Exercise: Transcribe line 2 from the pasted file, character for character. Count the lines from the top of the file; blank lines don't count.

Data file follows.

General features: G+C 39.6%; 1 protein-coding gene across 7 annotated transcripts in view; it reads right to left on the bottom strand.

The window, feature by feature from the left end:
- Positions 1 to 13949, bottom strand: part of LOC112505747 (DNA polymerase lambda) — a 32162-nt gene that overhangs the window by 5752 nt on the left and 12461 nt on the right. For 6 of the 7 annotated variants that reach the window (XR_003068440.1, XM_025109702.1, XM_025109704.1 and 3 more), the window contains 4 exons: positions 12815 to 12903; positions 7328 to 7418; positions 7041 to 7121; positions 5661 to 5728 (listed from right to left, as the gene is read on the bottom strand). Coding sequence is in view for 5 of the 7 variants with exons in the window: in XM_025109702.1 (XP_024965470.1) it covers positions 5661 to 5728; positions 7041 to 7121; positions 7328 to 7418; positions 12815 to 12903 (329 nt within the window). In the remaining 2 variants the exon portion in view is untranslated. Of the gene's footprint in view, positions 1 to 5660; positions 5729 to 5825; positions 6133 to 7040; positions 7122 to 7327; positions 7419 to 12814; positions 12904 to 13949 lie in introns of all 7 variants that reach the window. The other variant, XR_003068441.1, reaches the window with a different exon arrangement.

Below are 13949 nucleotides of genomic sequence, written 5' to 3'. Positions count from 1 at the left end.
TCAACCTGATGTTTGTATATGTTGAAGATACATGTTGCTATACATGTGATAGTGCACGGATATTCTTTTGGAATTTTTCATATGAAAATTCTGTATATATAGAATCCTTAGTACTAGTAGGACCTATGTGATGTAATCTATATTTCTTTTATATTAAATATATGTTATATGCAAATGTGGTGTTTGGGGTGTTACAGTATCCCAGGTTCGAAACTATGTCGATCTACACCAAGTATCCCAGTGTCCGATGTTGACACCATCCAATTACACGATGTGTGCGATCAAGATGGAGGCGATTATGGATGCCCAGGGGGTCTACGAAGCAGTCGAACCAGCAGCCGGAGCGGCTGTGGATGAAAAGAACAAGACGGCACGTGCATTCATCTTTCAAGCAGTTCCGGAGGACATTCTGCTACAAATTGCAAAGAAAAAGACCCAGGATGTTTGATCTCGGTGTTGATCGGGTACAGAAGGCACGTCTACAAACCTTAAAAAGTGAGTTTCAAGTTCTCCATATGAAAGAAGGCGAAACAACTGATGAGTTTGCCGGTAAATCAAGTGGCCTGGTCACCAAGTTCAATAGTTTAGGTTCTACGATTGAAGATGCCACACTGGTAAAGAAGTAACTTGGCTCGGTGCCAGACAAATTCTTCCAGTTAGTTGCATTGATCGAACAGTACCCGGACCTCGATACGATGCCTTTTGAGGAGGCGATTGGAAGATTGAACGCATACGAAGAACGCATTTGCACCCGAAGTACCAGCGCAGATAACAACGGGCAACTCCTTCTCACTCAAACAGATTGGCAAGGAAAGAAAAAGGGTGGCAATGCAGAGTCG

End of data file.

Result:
The window, feature by feature from the left end: